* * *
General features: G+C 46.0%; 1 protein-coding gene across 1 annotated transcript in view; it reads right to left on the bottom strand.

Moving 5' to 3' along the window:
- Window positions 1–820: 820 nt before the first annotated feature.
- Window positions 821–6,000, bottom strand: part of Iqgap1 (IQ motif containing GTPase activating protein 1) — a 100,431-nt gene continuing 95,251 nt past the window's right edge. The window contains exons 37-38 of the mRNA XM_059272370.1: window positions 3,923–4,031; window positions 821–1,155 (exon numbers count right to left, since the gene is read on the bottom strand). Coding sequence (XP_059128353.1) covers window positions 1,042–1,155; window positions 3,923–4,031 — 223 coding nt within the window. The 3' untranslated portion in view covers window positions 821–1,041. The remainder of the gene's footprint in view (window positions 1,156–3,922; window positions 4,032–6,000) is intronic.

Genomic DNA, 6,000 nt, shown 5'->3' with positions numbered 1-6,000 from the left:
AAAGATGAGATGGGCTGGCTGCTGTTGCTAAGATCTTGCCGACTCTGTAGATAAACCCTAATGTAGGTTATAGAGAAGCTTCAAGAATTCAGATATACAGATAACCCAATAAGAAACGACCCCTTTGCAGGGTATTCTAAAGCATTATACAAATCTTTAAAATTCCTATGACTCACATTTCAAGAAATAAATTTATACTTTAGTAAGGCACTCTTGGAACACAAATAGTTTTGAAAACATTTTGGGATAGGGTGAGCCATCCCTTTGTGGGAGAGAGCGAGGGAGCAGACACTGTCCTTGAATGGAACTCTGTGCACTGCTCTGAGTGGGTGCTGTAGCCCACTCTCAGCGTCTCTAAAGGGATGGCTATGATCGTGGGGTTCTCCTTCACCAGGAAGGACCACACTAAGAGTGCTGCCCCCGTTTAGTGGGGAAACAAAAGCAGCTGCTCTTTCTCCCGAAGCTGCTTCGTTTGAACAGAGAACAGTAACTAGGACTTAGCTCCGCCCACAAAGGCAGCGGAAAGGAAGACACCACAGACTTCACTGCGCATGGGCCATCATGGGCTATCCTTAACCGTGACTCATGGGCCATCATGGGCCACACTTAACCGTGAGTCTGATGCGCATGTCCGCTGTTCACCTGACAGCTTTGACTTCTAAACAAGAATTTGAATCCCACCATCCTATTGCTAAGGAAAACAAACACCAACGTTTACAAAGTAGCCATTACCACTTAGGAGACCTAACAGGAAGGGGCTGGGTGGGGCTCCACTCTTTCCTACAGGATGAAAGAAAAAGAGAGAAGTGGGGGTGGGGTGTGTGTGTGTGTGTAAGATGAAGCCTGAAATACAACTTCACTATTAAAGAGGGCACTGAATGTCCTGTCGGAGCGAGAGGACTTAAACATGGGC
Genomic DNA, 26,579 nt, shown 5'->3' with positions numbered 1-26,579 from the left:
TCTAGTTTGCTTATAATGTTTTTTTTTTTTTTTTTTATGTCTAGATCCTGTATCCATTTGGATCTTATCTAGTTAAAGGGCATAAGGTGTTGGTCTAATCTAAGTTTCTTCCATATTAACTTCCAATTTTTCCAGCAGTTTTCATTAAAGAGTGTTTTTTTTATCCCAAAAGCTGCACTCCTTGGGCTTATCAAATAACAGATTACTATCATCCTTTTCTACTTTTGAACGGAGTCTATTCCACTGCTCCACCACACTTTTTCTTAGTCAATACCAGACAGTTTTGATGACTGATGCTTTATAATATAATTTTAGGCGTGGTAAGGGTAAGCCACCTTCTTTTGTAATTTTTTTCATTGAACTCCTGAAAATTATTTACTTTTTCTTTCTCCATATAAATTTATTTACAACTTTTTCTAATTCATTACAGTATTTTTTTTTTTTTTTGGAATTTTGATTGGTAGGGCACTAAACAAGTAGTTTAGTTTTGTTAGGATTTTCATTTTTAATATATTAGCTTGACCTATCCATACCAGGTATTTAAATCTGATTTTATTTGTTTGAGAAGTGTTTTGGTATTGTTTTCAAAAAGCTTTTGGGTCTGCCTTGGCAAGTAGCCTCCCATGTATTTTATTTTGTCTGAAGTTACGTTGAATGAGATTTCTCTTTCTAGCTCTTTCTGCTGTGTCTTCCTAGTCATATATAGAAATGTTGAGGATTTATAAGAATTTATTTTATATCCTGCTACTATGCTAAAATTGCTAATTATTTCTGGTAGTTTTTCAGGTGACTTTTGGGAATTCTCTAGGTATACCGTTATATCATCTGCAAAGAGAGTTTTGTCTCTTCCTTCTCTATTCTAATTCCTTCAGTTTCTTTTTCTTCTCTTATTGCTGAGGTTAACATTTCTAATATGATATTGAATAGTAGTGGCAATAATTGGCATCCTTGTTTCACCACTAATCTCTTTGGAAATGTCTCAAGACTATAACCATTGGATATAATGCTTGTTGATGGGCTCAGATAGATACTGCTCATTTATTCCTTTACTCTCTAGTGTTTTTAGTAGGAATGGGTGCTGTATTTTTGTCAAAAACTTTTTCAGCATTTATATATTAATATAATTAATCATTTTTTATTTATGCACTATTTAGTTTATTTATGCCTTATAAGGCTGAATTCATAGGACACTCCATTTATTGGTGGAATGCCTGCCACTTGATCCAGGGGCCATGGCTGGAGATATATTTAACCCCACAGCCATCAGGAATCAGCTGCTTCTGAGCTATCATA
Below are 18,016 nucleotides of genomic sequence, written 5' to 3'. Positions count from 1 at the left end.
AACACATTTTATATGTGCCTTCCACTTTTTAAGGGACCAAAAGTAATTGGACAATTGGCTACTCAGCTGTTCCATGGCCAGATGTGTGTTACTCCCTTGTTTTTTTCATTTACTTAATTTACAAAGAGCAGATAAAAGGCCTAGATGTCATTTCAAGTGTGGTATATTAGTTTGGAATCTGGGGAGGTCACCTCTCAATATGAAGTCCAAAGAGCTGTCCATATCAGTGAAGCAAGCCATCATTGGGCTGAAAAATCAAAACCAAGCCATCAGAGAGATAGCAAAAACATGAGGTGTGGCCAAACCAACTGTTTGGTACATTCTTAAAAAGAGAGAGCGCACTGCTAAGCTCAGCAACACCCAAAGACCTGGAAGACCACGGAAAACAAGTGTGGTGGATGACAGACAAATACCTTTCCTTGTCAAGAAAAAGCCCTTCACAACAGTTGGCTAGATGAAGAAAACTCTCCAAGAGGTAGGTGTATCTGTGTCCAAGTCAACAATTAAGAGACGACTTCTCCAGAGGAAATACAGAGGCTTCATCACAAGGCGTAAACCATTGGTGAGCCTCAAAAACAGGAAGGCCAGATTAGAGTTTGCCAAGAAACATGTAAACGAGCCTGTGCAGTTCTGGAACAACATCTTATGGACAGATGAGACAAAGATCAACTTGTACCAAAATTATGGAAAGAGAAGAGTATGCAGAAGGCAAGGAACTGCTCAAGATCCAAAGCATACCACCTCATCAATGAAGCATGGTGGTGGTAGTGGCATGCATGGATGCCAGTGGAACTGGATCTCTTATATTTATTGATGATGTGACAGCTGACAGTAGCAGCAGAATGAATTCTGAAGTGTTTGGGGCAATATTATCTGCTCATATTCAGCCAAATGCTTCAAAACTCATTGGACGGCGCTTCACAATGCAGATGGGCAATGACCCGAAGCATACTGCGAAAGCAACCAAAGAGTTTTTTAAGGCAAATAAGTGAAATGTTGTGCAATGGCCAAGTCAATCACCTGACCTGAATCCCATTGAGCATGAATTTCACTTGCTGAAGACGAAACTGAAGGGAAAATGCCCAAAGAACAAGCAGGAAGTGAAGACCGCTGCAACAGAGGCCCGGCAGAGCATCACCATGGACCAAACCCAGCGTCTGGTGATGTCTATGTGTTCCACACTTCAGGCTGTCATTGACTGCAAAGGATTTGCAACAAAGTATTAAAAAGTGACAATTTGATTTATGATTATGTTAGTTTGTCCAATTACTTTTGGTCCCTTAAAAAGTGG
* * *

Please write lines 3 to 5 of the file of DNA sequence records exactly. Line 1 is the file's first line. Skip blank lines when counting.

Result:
- Window positions 1–820: 820 nt before the first annotated feature.
- Window positions 821–6,000, bottom strand: part of Iqgap1 (IQ motif containing GTPase activating protein 1) — a 100,431-nt gene continuing 95,251 nt past the window's right edge. The window contains exons 37-38 of the mRNA XM_059272370.1: window positions 3,923–4,031; window positions 821–1,155 (exon numbers count right to left, since the gene is read on the bottom strand). Coding sequence (XP_059128353.1) covers window positions 1,042–1,155; window positions 3,923–4,031 — 223 coding nt within the window. The 3' untranslated portion in view covers window positions 821–1,041. The remainder of the gene's footprint in view (window positions 1,156–3,922; window positions 4,032–6,000) is intronic.

Genomic DNA, 6,000 nt, shown 5'->3' with positions numbered 1-6,000 from the left: